Deaths in Niger Prompt Rare Questions About Broader U.S. Mission

Secretary of Defense James Mattis.

The deaths of four American troops in Niger on October 4 led to an unsavory spectacle involving President Trump, John Kelly, and Gold Star families that dominated headlines this week. But the tragedy also prompted many to wonder what U.S. troops were doing in the African country in the first place, and how their presence fits in with America’s ever-expanding, and ever-secretive, war on terrorism.

On Friday, White House Chief of Staff John Kelly said that, “At the end of the day, they’re helping those partners be better at fighting ISIS in North Africa to protect our country so that we don’t have to send large numbers of troops.”

The U.S. presence in Niger — a poor, landlocked country whose geography consists mostly of the Sahara Desert — dates back, at least officially, to 2013, when President Obama ordered 100 American troops to “provide support for intelligence collection” and “facilitate intelligence sharing” with French forces and other allies.

The deployment was a response to the burgeoning threat of Islamist radicalism in the area. The year before, an Al Qaeda–linked faction had taken control of the desert expanse that makes up northern Mali, which borders Niger, and U.S. troops had set up a drone base to assist French forces that eventually drove the group from power.

There are now about 800 U.S. troops in Niger, ABC reports, mostly consisting of construction crews building a second drone base in the northern section of the country. A smaller group remains to run the drone program that still assists Malian forces fighting against Al Qaeda, Nigeria’s Boko Haram, and ISIS, which has gained a toehold in northern Africa in recent years. About 100 Green Berets help Nigerian forces in a more direct counterterrorism capacity; it was this group that came under fire in the disastrous mission earlier this month.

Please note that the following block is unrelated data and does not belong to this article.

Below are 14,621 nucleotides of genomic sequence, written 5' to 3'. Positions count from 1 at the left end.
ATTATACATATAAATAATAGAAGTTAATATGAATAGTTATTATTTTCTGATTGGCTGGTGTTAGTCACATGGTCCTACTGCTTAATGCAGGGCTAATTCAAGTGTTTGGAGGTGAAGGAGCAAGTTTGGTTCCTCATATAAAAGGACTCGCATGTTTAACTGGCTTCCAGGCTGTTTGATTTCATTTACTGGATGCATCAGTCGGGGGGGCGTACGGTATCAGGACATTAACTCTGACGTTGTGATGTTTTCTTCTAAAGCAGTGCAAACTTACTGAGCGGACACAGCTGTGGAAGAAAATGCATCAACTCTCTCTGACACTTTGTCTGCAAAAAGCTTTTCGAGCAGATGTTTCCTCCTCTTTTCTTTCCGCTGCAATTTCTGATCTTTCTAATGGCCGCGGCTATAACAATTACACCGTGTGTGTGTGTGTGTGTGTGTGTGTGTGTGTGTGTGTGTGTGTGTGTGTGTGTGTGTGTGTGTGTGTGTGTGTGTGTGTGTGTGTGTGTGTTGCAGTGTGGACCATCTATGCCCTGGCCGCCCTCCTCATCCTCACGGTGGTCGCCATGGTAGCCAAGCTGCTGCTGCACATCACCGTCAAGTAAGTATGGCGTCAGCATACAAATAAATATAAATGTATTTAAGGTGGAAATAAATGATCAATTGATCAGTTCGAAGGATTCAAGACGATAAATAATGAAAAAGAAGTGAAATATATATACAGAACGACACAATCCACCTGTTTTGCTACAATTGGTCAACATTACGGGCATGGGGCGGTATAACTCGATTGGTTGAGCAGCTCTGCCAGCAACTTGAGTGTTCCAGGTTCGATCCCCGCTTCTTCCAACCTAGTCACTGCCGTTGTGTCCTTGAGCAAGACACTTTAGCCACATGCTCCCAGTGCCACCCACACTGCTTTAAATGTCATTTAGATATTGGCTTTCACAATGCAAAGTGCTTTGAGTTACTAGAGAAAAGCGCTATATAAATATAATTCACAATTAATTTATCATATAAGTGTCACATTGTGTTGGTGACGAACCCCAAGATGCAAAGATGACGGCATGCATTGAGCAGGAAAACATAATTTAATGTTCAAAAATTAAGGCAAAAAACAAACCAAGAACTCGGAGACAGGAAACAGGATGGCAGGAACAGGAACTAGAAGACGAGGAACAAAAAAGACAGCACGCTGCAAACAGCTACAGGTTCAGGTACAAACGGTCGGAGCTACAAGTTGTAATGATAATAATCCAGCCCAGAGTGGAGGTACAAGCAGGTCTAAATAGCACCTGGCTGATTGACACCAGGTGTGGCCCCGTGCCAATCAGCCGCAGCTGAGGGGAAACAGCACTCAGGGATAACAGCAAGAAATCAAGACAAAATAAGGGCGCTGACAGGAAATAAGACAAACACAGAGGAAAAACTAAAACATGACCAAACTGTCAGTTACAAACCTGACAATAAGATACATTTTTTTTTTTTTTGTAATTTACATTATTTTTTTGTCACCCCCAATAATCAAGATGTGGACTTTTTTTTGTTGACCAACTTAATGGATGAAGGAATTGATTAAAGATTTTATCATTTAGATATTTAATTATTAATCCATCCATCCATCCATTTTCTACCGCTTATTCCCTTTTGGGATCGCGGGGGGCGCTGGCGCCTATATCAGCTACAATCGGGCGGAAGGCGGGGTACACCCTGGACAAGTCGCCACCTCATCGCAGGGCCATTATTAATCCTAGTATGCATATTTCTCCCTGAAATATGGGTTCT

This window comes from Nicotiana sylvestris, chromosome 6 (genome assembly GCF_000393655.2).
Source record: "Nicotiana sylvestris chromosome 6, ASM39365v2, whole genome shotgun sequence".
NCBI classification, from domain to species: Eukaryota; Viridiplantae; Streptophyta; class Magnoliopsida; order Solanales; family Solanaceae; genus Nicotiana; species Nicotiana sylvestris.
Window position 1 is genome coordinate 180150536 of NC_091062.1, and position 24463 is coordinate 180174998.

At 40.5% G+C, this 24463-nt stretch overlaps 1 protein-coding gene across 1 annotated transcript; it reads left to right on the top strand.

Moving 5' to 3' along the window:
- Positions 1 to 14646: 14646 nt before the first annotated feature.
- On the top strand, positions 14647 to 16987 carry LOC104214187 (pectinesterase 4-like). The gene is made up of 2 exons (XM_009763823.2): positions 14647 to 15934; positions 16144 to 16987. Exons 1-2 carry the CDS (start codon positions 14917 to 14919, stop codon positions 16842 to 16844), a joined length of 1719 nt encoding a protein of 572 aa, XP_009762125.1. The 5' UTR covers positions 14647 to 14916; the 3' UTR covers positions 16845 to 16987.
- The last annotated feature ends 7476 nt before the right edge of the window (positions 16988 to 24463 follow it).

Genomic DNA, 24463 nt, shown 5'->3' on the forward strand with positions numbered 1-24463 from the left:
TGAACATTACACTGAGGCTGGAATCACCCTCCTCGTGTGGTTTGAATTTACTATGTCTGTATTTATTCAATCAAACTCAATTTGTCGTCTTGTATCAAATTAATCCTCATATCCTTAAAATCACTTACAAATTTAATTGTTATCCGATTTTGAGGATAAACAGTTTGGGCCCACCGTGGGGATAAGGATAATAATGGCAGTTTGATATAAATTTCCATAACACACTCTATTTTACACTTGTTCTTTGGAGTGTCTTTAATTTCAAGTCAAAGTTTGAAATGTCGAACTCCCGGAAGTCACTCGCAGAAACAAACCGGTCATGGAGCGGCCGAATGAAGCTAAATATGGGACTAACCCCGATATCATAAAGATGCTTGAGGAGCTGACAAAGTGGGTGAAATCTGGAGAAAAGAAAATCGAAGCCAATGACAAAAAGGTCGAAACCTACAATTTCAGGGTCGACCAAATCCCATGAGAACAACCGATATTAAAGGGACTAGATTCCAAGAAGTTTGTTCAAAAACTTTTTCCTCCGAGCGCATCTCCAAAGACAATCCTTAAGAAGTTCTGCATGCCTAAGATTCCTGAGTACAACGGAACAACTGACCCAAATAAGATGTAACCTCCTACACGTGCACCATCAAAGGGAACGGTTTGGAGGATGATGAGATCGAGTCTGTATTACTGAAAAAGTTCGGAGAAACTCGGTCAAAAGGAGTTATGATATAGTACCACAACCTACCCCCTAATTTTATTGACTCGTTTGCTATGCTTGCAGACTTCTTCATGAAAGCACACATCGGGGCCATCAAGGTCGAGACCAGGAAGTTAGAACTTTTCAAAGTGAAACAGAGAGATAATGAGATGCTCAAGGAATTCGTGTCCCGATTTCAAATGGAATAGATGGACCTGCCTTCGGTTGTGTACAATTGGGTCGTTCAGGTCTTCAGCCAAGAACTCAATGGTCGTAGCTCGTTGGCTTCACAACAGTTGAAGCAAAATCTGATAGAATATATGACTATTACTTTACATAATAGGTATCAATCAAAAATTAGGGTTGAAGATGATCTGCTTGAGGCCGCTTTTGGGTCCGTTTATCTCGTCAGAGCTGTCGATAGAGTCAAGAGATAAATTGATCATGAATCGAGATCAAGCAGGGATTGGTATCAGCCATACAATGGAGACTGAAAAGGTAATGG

But the U.S. military presence in Africa isn’t limited to Niger. There are American troops in several other countries, for several different purposes, ranging from fighting ISIS in Libya to plotting Middle Eastern strategy from a military base in Djibouti.

The precise mission of American troops in these countries may be murky, but their presence isn’t exactly a secret — more a reminder of the expansive scope of the war on terror, launched by President George W. Bush and maintained by President Obama, which now includes outposts all over the world that most of its citizens pay little attention to.

The circumstances of the four deaths in Niger remain mysterious, with key questions — like whether American soldiers diverted from their mission — still unanswered. NBC News reported on Friday that, according to a senior congressional aide who had been briefed by the Pentagon, the deaths on October 4 were the result of a “massive intelligence failure,” a characterization the Pentagon disputed. Amid conflicting accounts from Nigerian and American forces, the agency is investigating. Senator John McCain has criticized the Trump administration for not being forthcoming about what happened, and has threatened to use subpoena power to seek clearer answers.

The incident has led some lawmakers to question anew the 16-year-old law that has allowed presidents since George W. Bush to send troops all over the world under the guise of fighting terrorism. Bush signed the Authorization for Use of Military Force Against Terrorists just one week after September 11. The bill has allowed the executive branch to order far-flung military engagements ever since, without much fear of congressional oversight.

Next week, Secretary of Defense Jim Mattis and Secretary of State Rex Tillerson will testify on the issue in front of the Senate Foreign Relations Committee. Senator Bob Corker said in a statement that it is “perhaps more important than ever that we have a sober national conversation about Congress’ constitutional role in authorizing the use of military force.”

Others echoed his sentiments. Senator Tim Kaine said that “the many questions surrounding the death of American service members in Niger show the urgent need to have a public discussion about the current extent of our military operations around the world.”

But the Trump administration, under which military commanders possess greater decision-making powers than they did during the Obama years, has indicated that it may ramp up military operations in Africa in response to the deaths in Niger.

More hawkish lawmakers seem enthused at the prospect. “The war is morphing,” Senator Lindsey Graham said. “You’re going to see more actions in Africa, not less; you’re going to see more aggression by the United States toward our enemies, not less; you’re going to have decisions being made not in the White House but out in the field.”

Given the history of the last 16 years, as Americans have become inured to extra-congressional military action, it seems likely that once the outrage over the Niger deaths dissipates, the modus operandi Graham describes is unlikely to face a serious challenge from lawmakers or citizens.

Niger Deaths Prompt Rare Questions About U.S. Mission